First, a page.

In this series of articles, I will give you, dear friends and readers, a simplified idea of the main styles and movements of painting.
Photo author: Steven Zucker . Source: flickr.com
Futurism is a European literary and artistic movement of the early 20th century (from 1909 to 1920), which rejects the aesthetic tradition and exalts the modern world, especially urban civilization, machines and speed.
« Cyclist », 1913, Natalia Goncharova (1881–1962)
Photo author: arthistoryproject . Source: commons.wikimedia.org
Futurism was born in Italy around the poet Filippo Tommaso Marinetti (Manifesto of Futurism, 1909). Authors of two manifestos in 1910, the first painters of the movement, Giacomo Balla, Umberto Boccioni, Carlo Carrà, Gino Severini and Luigi Russolo (1885-1947), use the technique of divisionism and cubism to interfere with shapes, rhythms, colors and lights in order to express a « dynamic / energetic sensation », a simultaneity of moods and multiple structures of the visible world. A Valet de Carreau movement existed in Russia (also called cubo-futurism) in the years 1910-1917 .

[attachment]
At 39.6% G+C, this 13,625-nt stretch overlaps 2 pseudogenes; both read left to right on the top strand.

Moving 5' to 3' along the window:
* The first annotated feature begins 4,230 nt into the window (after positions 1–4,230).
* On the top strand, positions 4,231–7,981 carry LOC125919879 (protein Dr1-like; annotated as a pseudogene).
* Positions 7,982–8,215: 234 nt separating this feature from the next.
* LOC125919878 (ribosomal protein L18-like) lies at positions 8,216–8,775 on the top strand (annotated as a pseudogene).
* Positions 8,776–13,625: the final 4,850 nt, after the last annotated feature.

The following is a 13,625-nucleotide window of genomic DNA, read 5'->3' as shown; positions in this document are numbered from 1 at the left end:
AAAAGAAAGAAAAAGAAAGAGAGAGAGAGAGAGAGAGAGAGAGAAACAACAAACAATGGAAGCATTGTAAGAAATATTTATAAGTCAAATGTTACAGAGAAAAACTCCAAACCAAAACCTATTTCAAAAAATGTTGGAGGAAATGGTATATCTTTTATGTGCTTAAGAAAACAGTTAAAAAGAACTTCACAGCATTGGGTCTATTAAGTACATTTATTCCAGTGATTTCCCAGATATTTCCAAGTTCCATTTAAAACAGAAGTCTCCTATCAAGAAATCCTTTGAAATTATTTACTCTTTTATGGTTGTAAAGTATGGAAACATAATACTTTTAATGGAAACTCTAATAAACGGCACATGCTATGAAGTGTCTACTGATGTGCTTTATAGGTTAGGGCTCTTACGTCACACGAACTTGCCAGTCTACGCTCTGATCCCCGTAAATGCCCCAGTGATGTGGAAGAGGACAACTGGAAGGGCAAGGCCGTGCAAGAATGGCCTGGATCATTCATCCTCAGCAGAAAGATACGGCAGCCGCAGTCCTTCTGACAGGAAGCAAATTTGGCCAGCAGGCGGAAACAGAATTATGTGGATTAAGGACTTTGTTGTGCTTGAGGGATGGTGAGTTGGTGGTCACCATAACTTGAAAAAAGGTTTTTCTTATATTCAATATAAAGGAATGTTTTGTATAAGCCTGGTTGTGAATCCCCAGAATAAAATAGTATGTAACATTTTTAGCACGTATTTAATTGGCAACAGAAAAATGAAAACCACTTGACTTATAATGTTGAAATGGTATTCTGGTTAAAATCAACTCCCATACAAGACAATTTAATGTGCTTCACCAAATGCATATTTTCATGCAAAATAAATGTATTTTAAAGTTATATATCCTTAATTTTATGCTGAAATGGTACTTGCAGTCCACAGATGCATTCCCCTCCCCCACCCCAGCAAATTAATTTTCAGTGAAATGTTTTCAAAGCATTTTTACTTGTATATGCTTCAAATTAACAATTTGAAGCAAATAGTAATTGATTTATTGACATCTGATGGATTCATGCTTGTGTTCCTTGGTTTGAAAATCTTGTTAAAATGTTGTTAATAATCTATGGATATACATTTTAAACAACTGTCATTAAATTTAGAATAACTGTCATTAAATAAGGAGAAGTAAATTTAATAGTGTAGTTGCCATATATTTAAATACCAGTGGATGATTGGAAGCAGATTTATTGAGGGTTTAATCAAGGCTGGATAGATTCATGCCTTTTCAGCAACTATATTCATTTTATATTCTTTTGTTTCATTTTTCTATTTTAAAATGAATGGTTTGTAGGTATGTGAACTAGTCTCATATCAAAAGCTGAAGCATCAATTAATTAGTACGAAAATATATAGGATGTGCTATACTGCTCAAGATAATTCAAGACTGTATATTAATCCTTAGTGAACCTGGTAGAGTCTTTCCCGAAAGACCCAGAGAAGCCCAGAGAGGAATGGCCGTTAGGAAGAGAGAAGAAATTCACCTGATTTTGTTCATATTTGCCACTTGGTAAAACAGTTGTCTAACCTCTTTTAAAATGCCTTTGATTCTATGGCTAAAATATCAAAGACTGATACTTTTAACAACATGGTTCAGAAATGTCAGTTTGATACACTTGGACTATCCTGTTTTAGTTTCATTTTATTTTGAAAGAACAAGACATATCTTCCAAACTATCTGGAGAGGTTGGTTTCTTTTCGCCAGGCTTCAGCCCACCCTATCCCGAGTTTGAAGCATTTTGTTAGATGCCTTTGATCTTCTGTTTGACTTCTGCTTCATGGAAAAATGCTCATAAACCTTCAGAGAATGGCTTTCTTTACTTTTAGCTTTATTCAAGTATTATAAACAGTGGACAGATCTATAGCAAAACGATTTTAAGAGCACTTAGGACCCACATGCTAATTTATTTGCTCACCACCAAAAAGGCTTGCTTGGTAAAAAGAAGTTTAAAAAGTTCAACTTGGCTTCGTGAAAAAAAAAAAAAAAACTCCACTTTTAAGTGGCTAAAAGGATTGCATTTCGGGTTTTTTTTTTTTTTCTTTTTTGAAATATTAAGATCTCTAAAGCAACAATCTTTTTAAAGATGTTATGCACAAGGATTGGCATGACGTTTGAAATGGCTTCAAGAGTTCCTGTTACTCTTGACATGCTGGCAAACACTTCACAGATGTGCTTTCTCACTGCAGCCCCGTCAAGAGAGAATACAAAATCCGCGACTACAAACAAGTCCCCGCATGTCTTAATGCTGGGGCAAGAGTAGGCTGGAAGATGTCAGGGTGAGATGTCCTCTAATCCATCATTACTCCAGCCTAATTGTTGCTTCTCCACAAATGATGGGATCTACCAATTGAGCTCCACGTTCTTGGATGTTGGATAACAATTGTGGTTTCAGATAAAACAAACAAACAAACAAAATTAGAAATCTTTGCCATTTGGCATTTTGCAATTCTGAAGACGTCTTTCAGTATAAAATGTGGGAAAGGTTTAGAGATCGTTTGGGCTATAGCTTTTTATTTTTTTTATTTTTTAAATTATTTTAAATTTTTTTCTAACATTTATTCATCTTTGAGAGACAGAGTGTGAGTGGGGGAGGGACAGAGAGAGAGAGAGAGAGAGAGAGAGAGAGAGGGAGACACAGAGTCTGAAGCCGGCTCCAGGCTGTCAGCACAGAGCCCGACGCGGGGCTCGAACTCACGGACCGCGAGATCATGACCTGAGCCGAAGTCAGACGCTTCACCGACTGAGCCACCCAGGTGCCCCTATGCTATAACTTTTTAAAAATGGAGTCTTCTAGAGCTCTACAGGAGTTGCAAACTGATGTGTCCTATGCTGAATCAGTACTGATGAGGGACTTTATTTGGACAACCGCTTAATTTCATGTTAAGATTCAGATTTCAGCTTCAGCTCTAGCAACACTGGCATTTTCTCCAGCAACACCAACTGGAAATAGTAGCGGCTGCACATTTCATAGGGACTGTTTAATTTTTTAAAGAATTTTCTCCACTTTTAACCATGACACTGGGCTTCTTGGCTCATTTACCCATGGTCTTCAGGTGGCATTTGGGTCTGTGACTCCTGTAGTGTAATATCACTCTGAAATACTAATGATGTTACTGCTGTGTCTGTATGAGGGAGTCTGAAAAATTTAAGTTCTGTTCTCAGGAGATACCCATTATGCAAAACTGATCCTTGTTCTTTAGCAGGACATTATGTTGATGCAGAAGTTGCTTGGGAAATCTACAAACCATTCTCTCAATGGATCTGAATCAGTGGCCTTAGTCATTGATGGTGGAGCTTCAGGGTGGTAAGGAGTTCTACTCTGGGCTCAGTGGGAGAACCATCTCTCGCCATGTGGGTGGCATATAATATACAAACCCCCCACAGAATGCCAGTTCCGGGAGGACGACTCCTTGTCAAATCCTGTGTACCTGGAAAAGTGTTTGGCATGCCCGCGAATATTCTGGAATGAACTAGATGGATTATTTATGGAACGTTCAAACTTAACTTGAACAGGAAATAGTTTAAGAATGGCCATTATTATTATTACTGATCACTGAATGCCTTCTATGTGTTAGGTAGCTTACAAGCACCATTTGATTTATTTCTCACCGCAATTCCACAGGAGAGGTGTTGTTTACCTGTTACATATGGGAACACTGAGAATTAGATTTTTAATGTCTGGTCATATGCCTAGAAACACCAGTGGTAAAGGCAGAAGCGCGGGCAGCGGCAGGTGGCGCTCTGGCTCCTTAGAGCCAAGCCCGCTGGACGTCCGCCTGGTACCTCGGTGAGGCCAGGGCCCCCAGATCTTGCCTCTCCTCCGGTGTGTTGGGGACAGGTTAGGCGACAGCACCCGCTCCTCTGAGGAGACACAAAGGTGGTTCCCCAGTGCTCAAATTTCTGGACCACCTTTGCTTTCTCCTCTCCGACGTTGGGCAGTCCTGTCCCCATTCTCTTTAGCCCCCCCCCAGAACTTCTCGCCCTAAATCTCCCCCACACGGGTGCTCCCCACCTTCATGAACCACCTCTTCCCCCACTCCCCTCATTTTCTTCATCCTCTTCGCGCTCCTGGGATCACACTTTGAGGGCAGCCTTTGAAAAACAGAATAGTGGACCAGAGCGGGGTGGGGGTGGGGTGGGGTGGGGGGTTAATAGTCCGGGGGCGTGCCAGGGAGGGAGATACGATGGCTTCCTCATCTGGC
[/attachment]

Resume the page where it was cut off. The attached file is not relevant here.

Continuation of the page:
Most of the great works associated with the futurist movement were created between 1909 and 1915 [ref. desired]. Boccioni’s theories inspired the futurists until the end of the First World War. Then, futuristic research is pursued through « mechanical art » during the 1920s, then through a real « aero-aesthetic » during the 1930s.2 In 1967, Enzo Benedetto7 publishes the manifesto Futurismo-oggi which proposes to pass at the third artistic stage of the movement: « The first was the speed, the second the race to heaven, the third will be the race to space. » [Wikipedia]
Visioni simultanee (Simultaneous visions), 1911-12, Umberto Boccioni (1882–1916)
Photo user: Telrúnya . Source: de.wikipedia.org